Dynamics and vibrations of magnetostrictive transducers

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Hall, David
Major Professor
Alison Flatau
Committee Member
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Aerospace Engineering

The Department of Aerospace Engineering seeks to instruct the design, analysis, testing, and operation of vehicles which operate in air, water, or space, including studies of aerodynamics, structure mechanics, propulsion, and the like.

The Department of Aerospace Engineering was organized as the Department of Aeronautical Engineering in 1942. Its name was changed to the Department of Aerospace Engineering in 1961. In 1990, the department absorbed the Department of Engineering Science and Mechanics and became the Department of Aerospace Engineering and Engineering Mechanics. In 2003 the name was changed back to the Department of Aerospace Engineering.

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  • Department of Aerospace Engineering and Engineering Mechanics (1990-2003)

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An engineering investigation into the dynamics and vibrations of magnetostrictive transducers is conducted. The transducers are examined from a linear systems perspective. The system input is electric current. The system output is displacement. A comparison is made between the classic low-signal linear transduction equations for the material and those for the electromechanical transducer containing the material. A magnetomechanical model is derived assuming the magnetostrictive rod behaves as a linear spring. The model is an expression for the complex valued, frequency, coupling, and load dependant magnetic permeability of the magnetostrictive material within the transducer. One-dimensional analytical constant parameter linear electromagnetic models of cylindrical magnetostrictive transducers are derived for the steady state, oscillating magnetic field strength as a function of radial position, electric current, and excitation frequency, H(r,l,[omega]). The first electromagnetic model is the classic solution for a cylindrical conducting rod in a wound wire solenoid. The second electromagnetic model is for cylindrical transducers with an external conducting cylindrical housing. Both models neglect end effects. The results are electromagnetic-magnetomechanical models of cylindrical magnetostrictive transducers including both the effects of eddy currents occurring within the transducer's components and dynamic effects. The models are formulated to calculate electrical impedance functions, Z[subscript]ee([omega]), as would be measured at the electric terminals of the transducers when run in their linear range of operation with a known load. Both models simulate the distinctive characteristics of a coupled electromechanical system, i.e., large variations with frequency occur in the electrical impedance magnitude and phase near the mechanical resonant frequency. Numerically disabling dynamic effects allows the calculation of what would be the blocked electrical impedance of the transducers, Z[subscript]e([omega]). Knowledge of Z[subscript] ee([omega]) and Z[subscript] e([omega]) allows calculation of the transduction coefficients, including the effects of eddy currents and the mechanical load connected to the transducer. From there, quantities of engineering interest can be calculated. Comparisons are made between experimental measurements and model simulations of transducer electrical impedance functions, and transducer displacement from current frequency response functions. Simulations of impedance and displacement were typically ±10% of experiment.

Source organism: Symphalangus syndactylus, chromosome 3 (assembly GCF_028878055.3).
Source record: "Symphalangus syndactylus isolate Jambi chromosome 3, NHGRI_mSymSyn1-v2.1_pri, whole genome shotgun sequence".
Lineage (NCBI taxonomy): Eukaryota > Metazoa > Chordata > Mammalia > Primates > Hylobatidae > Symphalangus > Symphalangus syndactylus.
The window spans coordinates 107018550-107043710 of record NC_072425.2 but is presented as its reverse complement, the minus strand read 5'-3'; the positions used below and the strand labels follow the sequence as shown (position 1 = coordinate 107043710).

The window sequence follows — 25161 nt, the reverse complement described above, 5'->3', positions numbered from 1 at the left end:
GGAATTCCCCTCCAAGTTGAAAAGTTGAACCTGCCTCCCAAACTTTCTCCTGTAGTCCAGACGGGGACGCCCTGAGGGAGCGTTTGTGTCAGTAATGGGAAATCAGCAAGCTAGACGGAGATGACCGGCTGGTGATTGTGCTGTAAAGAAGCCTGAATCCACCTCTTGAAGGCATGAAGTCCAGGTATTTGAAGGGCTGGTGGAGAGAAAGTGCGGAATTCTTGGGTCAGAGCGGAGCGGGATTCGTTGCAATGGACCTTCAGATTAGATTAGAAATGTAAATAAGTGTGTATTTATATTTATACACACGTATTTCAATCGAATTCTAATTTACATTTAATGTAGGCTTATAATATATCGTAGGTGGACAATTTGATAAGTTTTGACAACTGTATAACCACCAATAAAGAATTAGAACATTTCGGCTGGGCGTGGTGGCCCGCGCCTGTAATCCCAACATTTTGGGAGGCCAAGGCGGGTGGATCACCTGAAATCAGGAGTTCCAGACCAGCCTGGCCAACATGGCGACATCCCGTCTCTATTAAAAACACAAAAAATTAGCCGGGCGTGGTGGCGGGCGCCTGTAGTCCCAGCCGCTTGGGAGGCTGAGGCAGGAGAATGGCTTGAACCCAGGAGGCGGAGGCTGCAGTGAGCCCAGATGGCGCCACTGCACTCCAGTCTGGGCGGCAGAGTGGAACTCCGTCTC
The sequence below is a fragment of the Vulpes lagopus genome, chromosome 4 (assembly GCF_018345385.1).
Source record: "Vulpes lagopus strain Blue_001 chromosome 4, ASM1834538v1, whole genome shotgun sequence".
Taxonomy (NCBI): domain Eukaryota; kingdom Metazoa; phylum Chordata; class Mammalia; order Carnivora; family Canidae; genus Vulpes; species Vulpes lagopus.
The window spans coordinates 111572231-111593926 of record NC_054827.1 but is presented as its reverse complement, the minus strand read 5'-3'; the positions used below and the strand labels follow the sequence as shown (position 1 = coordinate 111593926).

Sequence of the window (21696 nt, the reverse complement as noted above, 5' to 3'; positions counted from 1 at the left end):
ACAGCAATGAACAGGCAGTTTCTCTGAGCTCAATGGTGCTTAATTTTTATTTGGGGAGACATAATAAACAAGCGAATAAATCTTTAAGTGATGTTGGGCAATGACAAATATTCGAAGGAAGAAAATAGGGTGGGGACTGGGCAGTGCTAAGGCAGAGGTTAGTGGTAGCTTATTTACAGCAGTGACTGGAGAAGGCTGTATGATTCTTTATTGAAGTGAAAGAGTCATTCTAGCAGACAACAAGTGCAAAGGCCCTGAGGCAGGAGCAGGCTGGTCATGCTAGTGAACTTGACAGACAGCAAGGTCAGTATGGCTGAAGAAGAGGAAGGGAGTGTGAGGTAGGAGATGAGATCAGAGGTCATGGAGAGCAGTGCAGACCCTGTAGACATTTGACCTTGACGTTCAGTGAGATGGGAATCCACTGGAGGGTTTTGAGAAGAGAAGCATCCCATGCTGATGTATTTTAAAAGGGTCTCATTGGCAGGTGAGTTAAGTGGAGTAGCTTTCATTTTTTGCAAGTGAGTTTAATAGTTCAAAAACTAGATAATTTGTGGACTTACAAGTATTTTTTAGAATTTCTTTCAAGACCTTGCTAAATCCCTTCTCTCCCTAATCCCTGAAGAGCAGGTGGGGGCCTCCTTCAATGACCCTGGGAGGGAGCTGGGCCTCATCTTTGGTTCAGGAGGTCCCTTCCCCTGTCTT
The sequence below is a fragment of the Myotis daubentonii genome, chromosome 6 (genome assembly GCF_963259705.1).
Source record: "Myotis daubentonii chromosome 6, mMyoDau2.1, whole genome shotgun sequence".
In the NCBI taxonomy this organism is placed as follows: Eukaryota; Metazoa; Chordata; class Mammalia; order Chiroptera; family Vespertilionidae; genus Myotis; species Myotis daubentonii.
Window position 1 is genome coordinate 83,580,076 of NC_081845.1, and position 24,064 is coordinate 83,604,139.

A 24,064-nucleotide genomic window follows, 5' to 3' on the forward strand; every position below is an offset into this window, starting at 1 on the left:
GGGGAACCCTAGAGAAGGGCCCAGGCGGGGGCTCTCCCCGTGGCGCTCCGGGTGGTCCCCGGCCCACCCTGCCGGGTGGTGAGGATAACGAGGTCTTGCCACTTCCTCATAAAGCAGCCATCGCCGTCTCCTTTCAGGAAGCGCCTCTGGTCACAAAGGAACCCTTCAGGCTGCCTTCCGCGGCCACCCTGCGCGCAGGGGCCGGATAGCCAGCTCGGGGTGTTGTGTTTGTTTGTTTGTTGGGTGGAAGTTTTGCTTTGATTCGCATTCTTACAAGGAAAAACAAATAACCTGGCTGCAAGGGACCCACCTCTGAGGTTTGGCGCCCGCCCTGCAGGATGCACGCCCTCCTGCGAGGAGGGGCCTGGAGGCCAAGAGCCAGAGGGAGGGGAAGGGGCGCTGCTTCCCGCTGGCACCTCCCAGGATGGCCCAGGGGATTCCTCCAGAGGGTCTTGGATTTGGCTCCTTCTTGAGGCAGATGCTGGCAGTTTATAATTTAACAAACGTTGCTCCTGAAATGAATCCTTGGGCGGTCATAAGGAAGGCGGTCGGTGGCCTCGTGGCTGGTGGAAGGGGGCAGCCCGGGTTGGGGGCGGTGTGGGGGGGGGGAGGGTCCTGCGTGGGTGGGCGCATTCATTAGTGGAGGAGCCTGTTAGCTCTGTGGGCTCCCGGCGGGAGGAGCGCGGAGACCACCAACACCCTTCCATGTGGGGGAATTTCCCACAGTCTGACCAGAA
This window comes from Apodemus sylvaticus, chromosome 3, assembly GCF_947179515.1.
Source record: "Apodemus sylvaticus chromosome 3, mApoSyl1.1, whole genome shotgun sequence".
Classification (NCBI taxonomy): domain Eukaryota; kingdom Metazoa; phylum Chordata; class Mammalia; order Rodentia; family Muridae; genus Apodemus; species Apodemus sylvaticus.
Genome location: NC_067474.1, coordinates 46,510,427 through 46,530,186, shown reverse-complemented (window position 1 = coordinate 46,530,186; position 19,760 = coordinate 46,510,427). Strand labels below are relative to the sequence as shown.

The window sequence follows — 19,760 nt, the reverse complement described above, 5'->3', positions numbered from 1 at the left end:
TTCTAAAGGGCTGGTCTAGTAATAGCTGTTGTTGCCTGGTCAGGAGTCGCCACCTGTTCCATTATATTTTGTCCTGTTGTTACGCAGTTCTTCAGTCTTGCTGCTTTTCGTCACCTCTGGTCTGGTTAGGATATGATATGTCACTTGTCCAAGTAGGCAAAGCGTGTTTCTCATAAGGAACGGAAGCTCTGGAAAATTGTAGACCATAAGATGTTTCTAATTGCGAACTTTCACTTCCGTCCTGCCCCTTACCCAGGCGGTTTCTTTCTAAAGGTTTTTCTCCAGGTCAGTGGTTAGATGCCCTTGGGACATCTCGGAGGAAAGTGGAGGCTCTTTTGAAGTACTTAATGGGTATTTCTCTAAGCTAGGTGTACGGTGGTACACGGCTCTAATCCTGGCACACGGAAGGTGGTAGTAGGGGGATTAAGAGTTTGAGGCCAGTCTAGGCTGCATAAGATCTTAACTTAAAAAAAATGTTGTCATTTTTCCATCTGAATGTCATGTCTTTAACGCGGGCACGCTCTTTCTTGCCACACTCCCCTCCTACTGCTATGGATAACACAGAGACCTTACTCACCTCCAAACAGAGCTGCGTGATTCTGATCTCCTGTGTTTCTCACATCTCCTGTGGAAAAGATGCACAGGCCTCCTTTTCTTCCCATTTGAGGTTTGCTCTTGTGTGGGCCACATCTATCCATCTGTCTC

Sat Jan 01 00:00:00 UTC 1994